In this regard, reality based on senses would not be valid but contradict the real experience that is witnessed within the surrounding environment. Such scenarios downplay the concepts illustrated by the direct realism since it is exposed to distortion at the initial stage of perceptions before the objectivity stage.
The utilization of the direct realism exposes one to vagueness since its concepts are based on the virtues that make up material objects. At the same time, hallucinations can expose an individual to perceive that things within one’s mind are valid. Consequently, one can realize that direct realism fails to depict reality since sense data retrieved from dreams do not depict the actual reality. In such a situation, direct realists could defend oneself by demonstrating the existence of genuine perceptions.
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For instance, the presence of images and information that we experience through dreams could be considered as valid under direct realism. Regardless of the nature of such attributes of reality, direct realism considers such information valid since it is retrieved through sense-experience. Therefore, direct realism gives a false impression of how situations can be categorized without exposing individuals to conflicts.
Direct realists refute the presence of mental images, which can be issued to describe material objects. For that reason, it can be illustrated that mental images can be formed with ease which depicts the situations that are present or not. Consequently, the occurrence of such experience makes the theory fallible by the use of senses.
Although, it is critical to establish the degree to which senses are functional and times when their perceptions are false, the challenges vulnerable to direct realism can be overcome. In this regard, other factors may distort the reality such as imaginations apart from mental images. Such a situation may occur since imaginations are experienced when individuals are sensible and conscious. However, their mental experience is not the real issues that are experienced in the normal world.
Descartes, one of the best philosophers, criticized the validity of the direct realism through the biases of dreams and imaginations (Pols 56). In his arguments, Descartes present the doubt that exists when one is observing object’s existence.
In such a scenario, it is difficult to realize when an individual is dreaming or not, and for that reason, it is impossible to identify whether what we observe is true or not. In addition, he described that direct realism is not valid since what is perceived could be controlled by virtual perception influenced by the evil being.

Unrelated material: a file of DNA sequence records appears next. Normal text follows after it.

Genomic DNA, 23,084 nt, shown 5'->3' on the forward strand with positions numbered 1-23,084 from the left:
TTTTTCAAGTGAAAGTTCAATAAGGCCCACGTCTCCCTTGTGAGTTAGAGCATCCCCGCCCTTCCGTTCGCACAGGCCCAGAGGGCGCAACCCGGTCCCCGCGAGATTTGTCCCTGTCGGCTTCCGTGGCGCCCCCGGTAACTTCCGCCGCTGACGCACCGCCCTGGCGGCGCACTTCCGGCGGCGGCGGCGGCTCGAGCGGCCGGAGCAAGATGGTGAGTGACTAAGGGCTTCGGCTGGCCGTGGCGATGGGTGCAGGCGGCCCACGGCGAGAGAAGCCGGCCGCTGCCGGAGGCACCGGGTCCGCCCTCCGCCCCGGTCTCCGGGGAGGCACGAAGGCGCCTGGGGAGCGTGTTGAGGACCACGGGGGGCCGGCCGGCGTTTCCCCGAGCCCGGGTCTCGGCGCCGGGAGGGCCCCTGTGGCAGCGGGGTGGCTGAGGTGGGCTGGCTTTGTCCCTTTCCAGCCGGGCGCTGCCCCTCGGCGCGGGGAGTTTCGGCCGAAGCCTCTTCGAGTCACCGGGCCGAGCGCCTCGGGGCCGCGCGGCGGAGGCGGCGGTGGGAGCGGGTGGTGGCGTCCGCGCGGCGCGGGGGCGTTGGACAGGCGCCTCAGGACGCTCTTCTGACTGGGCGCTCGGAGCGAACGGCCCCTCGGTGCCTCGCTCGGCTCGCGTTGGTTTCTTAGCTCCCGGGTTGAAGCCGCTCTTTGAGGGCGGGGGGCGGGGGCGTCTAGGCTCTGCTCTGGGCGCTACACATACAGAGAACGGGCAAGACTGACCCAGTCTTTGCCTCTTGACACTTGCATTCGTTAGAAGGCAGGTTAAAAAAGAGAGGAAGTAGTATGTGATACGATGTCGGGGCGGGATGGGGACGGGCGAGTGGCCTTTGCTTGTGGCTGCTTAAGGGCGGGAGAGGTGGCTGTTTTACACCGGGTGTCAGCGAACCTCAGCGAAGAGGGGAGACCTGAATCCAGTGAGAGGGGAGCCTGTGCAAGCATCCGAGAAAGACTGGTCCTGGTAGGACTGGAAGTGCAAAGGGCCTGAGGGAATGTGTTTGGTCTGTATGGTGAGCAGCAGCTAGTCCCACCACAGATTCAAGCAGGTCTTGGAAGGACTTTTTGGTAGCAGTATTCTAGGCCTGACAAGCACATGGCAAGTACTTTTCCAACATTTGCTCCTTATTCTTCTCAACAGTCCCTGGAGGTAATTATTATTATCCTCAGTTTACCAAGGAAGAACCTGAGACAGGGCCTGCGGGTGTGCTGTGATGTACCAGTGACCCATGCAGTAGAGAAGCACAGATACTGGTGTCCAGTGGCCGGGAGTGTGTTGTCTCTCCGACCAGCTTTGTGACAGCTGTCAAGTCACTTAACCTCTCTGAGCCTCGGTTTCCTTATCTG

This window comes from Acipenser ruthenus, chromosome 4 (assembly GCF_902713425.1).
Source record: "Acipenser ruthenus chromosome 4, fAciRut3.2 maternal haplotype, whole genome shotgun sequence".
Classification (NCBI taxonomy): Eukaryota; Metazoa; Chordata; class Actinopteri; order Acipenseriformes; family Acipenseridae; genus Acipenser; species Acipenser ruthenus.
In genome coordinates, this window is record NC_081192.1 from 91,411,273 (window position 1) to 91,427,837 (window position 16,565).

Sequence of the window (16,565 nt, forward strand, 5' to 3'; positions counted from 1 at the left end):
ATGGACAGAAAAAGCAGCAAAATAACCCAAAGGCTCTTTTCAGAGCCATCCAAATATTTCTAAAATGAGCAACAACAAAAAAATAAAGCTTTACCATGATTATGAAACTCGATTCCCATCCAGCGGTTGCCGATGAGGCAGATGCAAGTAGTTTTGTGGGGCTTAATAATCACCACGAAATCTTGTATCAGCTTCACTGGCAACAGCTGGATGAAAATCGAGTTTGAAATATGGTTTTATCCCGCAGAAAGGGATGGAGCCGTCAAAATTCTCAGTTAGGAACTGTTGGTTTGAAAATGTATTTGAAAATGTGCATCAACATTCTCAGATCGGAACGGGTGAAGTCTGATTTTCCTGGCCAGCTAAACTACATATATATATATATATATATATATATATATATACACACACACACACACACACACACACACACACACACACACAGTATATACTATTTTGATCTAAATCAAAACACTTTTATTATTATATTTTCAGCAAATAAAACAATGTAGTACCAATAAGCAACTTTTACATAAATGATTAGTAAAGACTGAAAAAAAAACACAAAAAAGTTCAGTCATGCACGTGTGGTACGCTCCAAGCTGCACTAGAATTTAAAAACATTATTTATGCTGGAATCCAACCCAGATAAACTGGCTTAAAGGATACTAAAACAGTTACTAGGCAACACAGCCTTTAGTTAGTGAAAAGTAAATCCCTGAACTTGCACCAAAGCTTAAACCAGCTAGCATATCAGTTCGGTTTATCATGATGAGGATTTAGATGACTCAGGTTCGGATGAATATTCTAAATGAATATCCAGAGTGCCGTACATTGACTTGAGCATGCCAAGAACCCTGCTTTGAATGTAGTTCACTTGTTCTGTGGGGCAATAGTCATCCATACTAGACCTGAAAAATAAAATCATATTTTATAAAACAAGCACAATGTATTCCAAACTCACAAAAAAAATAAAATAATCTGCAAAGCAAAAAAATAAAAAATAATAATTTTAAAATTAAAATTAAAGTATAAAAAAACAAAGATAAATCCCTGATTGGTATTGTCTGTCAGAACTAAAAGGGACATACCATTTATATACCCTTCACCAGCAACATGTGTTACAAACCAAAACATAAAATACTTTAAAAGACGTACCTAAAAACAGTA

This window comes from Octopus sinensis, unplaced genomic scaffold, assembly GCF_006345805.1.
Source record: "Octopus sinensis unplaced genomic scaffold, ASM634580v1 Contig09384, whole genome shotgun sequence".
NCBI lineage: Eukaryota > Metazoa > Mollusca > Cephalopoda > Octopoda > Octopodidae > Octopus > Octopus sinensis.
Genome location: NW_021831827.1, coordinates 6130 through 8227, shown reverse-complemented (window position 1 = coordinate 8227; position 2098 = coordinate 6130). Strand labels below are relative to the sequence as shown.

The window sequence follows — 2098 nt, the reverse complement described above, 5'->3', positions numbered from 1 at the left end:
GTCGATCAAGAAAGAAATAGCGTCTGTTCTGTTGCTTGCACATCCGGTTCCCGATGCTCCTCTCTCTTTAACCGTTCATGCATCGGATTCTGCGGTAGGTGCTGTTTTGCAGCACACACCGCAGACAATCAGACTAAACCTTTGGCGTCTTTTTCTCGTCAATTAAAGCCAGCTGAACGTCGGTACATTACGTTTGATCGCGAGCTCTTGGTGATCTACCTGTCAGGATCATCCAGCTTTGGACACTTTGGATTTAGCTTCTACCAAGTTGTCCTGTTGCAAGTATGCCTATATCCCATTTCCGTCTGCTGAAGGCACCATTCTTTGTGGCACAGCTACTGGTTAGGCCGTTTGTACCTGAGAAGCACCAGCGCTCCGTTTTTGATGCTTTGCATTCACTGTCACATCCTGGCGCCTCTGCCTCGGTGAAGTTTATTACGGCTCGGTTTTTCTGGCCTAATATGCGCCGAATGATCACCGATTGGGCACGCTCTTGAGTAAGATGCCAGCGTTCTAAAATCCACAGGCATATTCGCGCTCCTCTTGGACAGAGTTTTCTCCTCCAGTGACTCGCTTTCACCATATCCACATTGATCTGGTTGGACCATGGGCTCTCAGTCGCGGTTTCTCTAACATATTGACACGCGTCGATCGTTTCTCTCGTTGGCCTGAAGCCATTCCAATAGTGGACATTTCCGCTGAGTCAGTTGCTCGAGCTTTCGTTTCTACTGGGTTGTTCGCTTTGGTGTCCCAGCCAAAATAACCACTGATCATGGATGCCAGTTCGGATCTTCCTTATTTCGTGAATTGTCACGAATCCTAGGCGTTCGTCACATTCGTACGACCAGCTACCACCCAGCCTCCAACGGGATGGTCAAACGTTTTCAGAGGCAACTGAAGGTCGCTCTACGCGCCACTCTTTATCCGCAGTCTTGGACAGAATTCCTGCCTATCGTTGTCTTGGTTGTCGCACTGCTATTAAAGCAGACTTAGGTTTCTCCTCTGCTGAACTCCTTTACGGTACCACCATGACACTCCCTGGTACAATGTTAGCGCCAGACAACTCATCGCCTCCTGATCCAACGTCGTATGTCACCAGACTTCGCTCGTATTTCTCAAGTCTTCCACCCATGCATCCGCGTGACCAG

This implies that whatever is perceived has no relationship with the external world. Furthermore, such experience demonstrates that there is not truth about any issue that can be based on perceptions. Such a situation occurs since our brains operate independently without the influence of the sensory nerves that relay information. As a result, it indicates that sensory nerves kindle the mind to develop illusions concerning reality. Although his concept is absurd, it is extremely difficult to refute its validity.
The process of assessing direct realism seems contradictory to any philosophical reasoning. However, it is critical to realize that the theory is simple and least problematic unlike other theories of realism. In addition, the theory is practical, sensible, and appropriate for most people who value the information presented by the senses.
In this case, senses guide the manner we behave and observe issues in life. Consequently, it implies that the perceptions develop based on its sensibility and background information on the interested subjected will reveal the truth about the issue. These issues contradict the reasoning of philosophers since their minds are based on the notion of demolishing the known truth to construct the ideal truth.
In conclusion, the theory of direct realism covers sensible issues through which reality can be understood. This is attributed to the common and actual features of the material objects that can be sense-perceived available in the surrounding world (Neil 34). Although, there are instances where the validity of such perceptions is misleading, it is essential to establish the genuineness of any statement. This implies that the theories develop to counter the concept are valid to some degree, but also misleading in case they totally considered.
Gram, Moltke S. Direct realism: a study of perception. The Hague: M. Nijhoff, 1983. Print.
Neil, Brian E. Epistemological direct realism in Descartes’ philosophy. Albuquerque: University of New Mexico Press, 1974. Print.
Pols, Edward. Radical realism: direct knowing in science and philosophy. Ithaca: Cornell University Press, 1992. Print.